Pink salmon — too much of a good thing?
By Ned Rozell
Of the five species of salmon that swim Alaska waters, the pink is by far the most plentiful. Some scientists think the fish is an overabundant predator that outcompetes other salmon and some seabirds.
In the late 1990s, Japanese researchers noticed an intriguing pattern while studying in the Bering Sea just north of the Aleutians. During every odd-numbered year, populations of tiny ocean creatures called copepods were very low. The year after, their numbers were high.
Pink salmon eat copepods. And, the Japanese scientists noted, pink salmon are most abundant in odd calendar years. The Japanese scientists postulated that pinks, which have exploded in numbers since the early 1990s, had gobbled up many of the copepods.
About a decade ago, biologists Alan Springer and Gus van Vliet noticed a similar pattern among tufted puffins in a well-studied colony on Buldir Island in the Aleutians. The puffins were laying eggs earlier in even-numbered years and later in odd years. They too wondered if pink salmon might be responsible, by leaving less food for the puffins.
Though they are the smallest of the salmon, pinks are the dominant species in the North Pacific Ocean and Bering Sea. Pink salmon born in hatcheries, where professionals harvest eggs from wild salmon and rear them in captivity before releasing them in the ocean, have doubled in numbers since 1990.
Russians have pink salmon hatcheries that increase numbers in the North Pacific and Bering Sea Alaskans run hatcheries in Valdez and other places in Prince William Sound. Hatchery managers release more than half a billion pink salmon smolts into Prince William Sound each year, some to be caught by fishermen. Canned and frozen Alaska pink salmon are sold all over the world, with a strong market in China.
Pinks are different from kings, chums and other salmon species. Their life is just two years long, from the time they are eggs until they die after spawning. While other Alaska salmon spend at least two winters in either the Bering Sea or North Pacific, pinks spend only one year in the saltwater surrounding Alaska before returning to freshwater sources to spawn. They remain small until the last few months before they spawn, when they eat like crazy and their body mass increases by 500 percent.
In that time of pinks’ greatest growth — from about March to July in the spawning year — they may be eating so many shrimp, fish, squid and krill that they are not leaving enough for other species. Their ferocity and eating efficiency could even be affecting birds half a world away, off the coast of Australia and New Zealand.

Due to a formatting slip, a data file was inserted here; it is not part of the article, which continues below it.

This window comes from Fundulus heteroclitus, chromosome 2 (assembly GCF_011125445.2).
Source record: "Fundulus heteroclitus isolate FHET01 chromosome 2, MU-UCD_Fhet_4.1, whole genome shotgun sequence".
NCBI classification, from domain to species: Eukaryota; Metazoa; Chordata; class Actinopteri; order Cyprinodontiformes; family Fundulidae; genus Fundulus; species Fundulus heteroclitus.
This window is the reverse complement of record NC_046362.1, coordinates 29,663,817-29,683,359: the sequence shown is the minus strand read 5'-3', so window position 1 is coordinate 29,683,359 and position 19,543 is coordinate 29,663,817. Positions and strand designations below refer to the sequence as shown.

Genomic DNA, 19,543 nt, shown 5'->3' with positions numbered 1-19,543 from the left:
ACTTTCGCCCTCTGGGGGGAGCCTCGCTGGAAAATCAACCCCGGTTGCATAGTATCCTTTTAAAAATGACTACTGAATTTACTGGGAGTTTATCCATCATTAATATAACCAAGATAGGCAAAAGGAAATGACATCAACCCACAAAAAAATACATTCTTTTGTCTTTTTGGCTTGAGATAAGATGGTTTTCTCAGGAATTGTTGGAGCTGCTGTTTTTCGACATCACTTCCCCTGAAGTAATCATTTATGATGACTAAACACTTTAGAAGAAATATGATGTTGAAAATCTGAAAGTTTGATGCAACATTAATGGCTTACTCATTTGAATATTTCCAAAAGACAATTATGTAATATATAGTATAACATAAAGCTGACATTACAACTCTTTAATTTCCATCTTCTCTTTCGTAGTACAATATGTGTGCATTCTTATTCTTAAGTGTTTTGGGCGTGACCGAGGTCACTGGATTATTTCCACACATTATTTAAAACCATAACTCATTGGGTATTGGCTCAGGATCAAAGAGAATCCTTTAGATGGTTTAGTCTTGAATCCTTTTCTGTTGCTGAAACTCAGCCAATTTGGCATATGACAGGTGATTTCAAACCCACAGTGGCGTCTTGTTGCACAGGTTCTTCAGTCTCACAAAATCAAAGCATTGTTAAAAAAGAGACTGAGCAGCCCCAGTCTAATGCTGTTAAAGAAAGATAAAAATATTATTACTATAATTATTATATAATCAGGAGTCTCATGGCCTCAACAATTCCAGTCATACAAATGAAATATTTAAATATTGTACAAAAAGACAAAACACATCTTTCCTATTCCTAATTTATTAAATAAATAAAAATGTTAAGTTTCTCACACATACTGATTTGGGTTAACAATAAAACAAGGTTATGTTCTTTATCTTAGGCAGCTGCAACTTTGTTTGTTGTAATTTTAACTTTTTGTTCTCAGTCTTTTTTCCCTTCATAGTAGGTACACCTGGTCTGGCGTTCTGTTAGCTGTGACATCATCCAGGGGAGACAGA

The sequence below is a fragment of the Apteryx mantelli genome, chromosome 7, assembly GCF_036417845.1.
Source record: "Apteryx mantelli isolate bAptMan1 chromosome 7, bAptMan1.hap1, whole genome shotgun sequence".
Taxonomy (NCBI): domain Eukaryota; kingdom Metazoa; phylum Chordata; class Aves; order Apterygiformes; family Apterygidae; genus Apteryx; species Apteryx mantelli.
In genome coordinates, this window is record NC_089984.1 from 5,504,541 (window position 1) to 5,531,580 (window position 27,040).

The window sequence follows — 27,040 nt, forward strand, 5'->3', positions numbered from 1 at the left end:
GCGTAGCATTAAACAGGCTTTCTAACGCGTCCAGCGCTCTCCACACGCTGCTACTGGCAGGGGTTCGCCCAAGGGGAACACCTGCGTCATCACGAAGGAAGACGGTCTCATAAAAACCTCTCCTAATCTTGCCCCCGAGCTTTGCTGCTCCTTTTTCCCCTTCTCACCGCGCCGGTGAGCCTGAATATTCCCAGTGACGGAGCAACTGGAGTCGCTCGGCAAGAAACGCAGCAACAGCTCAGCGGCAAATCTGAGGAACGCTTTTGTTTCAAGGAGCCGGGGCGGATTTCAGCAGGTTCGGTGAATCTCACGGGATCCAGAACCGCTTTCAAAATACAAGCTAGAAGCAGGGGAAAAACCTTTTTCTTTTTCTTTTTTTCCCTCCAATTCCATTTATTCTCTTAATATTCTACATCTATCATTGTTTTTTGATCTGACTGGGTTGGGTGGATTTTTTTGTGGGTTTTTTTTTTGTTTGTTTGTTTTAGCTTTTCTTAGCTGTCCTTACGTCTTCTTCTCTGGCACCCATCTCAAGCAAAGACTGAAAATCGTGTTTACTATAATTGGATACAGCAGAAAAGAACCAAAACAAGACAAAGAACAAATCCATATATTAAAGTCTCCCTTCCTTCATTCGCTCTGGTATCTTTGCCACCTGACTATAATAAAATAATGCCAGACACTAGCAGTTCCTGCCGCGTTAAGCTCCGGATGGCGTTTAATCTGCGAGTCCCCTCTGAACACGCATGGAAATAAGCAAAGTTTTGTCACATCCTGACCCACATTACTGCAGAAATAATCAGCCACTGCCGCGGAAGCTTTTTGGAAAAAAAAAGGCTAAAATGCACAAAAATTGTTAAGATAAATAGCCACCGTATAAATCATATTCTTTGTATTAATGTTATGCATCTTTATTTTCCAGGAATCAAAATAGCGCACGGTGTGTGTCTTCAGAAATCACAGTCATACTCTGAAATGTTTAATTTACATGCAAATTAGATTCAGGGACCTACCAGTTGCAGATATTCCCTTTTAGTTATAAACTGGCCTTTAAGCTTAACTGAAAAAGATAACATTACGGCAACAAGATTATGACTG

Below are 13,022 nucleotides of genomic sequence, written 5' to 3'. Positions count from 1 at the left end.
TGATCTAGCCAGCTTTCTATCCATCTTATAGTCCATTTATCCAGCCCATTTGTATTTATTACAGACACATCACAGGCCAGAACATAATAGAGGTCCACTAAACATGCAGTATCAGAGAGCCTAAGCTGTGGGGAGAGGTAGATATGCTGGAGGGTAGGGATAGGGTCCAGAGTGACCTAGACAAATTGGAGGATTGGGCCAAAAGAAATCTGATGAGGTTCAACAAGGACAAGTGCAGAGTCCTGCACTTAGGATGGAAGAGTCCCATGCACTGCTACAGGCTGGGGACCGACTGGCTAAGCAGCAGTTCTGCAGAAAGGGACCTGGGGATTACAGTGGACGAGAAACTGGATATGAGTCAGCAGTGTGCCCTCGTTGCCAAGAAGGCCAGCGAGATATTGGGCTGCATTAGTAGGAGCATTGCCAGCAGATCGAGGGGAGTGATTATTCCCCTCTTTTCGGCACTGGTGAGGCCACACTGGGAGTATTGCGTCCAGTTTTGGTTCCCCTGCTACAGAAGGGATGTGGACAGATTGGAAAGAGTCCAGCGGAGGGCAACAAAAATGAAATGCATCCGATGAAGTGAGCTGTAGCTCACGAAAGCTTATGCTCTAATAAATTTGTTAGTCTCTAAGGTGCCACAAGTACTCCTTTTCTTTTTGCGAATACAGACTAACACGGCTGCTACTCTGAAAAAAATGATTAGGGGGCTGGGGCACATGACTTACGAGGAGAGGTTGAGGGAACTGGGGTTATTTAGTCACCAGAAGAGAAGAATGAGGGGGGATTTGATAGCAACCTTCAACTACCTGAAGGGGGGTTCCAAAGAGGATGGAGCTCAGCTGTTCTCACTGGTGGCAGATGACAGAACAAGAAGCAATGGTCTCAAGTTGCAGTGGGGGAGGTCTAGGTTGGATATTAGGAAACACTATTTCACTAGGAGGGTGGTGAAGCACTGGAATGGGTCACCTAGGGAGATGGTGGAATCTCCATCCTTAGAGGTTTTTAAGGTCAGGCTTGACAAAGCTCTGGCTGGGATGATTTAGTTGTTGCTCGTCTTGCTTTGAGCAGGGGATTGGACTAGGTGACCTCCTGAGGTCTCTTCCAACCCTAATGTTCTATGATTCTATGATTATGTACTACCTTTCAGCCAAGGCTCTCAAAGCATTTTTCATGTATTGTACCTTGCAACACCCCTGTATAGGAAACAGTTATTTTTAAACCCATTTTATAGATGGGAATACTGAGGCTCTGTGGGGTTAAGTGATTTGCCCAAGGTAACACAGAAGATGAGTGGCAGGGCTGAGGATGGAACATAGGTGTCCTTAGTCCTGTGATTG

Short-tailed shearwaters are dusky, gull-like birds that live in the Bering Sea and North Pacific in the Alaska summer and return to nest on islands off Australia during the Alaska winter. During odd-numbered years, the birds arrive south of the Equator with less body mass and tend to nest in fewer numbers. Springer, van Vliet and several of their Australian colleagues wrote about this 9,000-mile connection in a recent paper in the journal Proceedings of the National Academy of Sciences.
Springer, a research professor emeritus with UAF’s Institute of Marine Science, has pondered the impacts of pink salmon for quite a while. He pointed out that 100 million pinks returned to spawn in Prince William Sound in 2013: 30 percent were wild fish and 70 percent were born in hatcheries.
“There is an obvious strategy in using the oceans as unattended feedlots, but we know that the feed troughs will not be perpetually full, and despite the nutritious protein and fatty acids of free-range salmon, it is time to consider additional issues as well,” Springer wrote in a 2014 paper.
Possible solutions to the excess pink problem are relaxing catch limits for commercial fishermen and reduced hatchery releases of pink salmon each year, but Springer knows both of those are a hard sell.
“We all love salmon,” he said. “It keeps a lot of people healthy, happy and entertained, and it keeps a lot of people employed and many rich, so what’s the problem with even more?”
Since the late 1970s, the director of the Geophysical Institute at the University of Alaska Fairbanks has supported the writing and free distribution of this column to news media outlets. This is Ned Rozell’s 20th year as a science writer for the Geophysical Institute.